Tag Archives: Phillip Pullman

Was C. S. Lewis right about Hinduism?

C. S. Lewis

C.S. Lewis aged 50

I have read and enjoyed a number of C. S. Lewis’s stories. I remember being read the Narnia series of stories by my father when I was small. Though you can tell that they have a Christian analogy this does not get in the way of them being good stories.

I cannot say that I have read much of his non-fiction work, but I know that he was renowned as a Christian writer. I was reminded of this by a post from the myownashram blog.

C. S. Lewis is still often quoted by Christian evangelists. As he was an atheist who converted to Christianity he is seen as validating their beliefs.  One quote that I have seen used a lot is this one:

There is no question of just a crowd of disconnected religions. The choice is between (a.) The materialist world picture: wh. I can’t believe. (b.) The real archaic primitive religions; wh. are not moral enough. (c.) The (claimed) fulfillment of these in Hinduism. (d.) The claimed fulfillment of these in Xianity. But the weakness of Hinduism is that it doesn’t really merge the two strands. Unredeemable savage religion goes on in the village; the Hermit philosophizes in the forest: and neither really interfaces with the other. It is only Xianity which compels a high brow like me to partake of a ritual blood feast, and also compels a central African convert to attempt an elightened [sic] code of ethics.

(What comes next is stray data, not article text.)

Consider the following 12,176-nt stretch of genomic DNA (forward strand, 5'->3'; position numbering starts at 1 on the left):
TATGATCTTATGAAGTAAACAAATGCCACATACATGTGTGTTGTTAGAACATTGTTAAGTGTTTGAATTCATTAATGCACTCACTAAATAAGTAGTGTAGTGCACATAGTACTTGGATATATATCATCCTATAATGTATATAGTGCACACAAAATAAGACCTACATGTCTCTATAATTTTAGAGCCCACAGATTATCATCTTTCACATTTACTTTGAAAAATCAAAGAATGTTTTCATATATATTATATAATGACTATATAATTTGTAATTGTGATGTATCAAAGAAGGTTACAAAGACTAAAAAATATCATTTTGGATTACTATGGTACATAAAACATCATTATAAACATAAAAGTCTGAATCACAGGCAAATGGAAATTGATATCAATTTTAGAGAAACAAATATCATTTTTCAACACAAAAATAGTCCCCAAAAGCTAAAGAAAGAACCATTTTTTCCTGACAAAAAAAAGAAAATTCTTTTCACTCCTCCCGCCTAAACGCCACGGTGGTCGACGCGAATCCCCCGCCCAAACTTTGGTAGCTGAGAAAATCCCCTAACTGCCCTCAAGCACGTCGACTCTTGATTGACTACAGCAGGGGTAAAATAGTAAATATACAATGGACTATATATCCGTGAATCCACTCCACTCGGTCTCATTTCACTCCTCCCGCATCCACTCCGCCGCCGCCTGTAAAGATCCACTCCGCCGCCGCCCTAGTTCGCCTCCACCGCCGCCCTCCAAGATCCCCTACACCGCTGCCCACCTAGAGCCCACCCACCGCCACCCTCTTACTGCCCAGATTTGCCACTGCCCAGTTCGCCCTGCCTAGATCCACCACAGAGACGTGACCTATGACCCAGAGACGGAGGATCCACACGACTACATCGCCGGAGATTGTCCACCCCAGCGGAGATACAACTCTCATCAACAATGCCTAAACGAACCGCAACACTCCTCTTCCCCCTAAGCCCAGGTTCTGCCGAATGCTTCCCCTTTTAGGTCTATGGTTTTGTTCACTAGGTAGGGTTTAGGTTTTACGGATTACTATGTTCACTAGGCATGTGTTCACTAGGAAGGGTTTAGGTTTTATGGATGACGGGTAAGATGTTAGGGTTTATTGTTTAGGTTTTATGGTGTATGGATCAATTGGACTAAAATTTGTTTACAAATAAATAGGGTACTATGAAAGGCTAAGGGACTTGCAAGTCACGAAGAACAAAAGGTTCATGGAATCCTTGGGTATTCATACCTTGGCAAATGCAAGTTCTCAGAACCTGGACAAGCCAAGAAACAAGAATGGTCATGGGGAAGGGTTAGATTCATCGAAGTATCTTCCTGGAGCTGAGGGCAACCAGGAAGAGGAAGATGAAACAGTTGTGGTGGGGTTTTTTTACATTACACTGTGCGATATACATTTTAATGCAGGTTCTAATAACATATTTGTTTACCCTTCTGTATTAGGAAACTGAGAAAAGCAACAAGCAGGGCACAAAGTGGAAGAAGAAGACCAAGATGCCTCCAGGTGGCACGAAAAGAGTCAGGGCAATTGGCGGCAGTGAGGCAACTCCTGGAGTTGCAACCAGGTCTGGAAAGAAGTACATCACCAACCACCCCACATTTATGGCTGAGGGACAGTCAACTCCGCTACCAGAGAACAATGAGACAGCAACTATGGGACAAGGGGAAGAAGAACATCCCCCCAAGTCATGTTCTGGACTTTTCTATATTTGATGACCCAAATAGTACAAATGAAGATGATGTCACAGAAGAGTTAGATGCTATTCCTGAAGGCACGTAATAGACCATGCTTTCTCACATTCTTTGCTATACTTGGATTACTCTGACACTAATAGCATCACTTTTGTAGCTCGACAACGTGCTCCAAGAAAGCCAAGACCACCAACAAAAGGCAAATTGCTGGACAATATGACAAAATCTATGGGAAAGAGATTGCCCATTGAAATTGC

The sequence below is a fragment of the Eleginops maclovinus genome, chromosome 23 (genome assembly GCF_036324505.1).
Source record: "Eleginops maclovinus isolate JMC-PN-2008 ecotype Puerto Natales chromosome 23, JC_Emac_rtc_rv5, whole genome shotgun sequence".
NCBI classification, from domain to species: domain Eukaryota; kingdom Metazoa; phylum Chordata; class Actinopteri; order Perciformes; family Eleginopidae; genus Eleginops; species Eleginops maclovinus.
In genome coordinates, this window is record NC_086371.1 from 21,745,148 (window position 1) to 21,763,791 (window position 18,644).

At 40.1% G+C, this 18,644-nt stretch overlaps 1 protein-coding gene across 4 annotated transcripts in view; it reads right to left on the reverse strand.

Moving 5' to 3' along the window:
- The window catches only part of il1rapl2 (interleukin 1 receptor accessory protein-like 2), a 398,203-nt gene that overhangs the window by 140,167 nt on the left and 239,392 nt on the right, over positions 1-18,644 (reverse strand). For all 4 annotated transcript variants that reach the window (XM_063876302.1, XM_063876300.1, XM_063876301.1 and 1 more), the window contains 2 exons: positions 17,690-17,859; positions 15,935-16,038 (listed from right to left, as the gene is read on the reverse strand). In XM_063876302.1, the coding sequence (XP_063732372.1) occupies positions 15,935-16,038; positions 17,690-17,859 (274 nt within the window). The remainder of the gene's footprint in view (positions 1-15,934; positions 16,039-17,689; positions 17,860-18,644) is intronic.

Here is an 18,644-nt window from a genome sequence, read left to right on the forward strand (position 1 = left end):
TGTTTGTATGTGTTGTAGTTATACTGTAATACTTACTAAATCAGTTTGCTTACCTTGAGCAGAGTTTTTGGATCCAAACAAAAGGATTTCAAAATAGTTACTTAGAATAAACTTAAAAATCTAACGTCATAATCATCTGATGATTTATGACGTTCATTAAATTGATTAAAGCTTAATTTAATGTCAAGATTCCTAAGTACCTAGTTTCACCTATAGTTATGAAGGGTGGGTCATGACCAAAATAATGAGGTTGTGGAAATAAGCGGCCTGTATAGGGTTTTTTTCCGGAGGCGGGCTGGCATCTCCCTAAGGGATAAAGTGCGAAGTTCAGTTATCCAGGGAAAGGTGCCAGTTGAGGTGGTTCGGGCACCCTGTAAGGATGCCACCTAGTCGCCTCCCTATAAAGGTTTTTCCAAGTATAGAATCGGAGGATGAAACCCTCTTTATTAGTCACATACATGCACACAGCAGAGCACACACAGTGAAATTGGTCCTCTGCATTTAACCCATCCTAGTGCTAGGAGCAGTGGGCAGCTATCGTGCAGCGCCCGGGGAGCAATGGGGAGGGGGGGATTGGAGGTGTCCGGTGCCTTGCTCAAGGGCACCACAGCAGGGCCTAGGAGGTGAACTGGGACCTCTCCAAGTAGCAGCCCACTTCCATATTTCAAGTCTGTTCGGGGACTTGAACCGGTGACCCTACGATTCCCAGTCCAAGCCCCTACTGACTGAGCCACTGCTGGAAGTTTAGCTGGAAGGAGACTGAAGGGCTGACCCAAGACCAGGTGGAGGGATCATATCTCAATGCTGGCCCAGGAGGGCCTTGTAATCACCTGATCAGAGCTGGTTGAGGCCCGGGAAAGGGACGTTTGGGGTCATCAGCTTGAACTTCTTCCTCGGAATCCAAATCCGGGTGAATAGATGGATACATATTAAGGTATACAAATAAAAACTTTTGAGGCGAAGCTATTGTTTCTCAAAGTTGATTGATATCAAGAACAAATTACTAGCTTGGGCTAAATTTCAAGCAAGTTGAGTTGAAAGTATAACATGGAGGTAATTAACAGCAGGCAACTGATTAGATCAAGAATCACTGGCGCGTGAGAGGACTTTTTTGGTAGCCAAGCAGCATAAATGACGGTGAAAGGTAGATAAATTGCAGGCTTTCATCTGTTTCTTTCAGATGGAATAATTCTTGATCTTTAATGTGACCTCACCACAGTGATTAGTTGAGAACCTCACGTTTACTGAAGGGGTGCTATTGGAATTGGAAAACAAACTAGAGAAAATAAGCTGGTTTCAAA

Some Christian sights embellish the quote, this is an example from a Catholic site, which gives no reference . Searches fail to find a corresponding original text!:

Religions are like soups, he said. Some, like consomme, are thin and clear (Unitarianism, Confucianism, modern Judaism); others, like minestrone, are thick and dark (paganism, “mystery religions”). Only Hinduism and Christianity are both “thin” (philosophical) and “thick” (sacramental and mysterious). But Hinduism is really two religions: “thick” for the masses, “thin” for the sages. Only Christianity is both.

I think in dismissing all religions apart from Christianity and Hinduism he does a disservice to many; I am sure that Taoism, Judaism, Sikhism and many more are practiced by both the highly sophisticated and the simple country village folk. I will leave that point for followers of these religions to answer though.  I will answer one question: Is his comment on Hinduism true though? I don’t believe it is.  Continue reading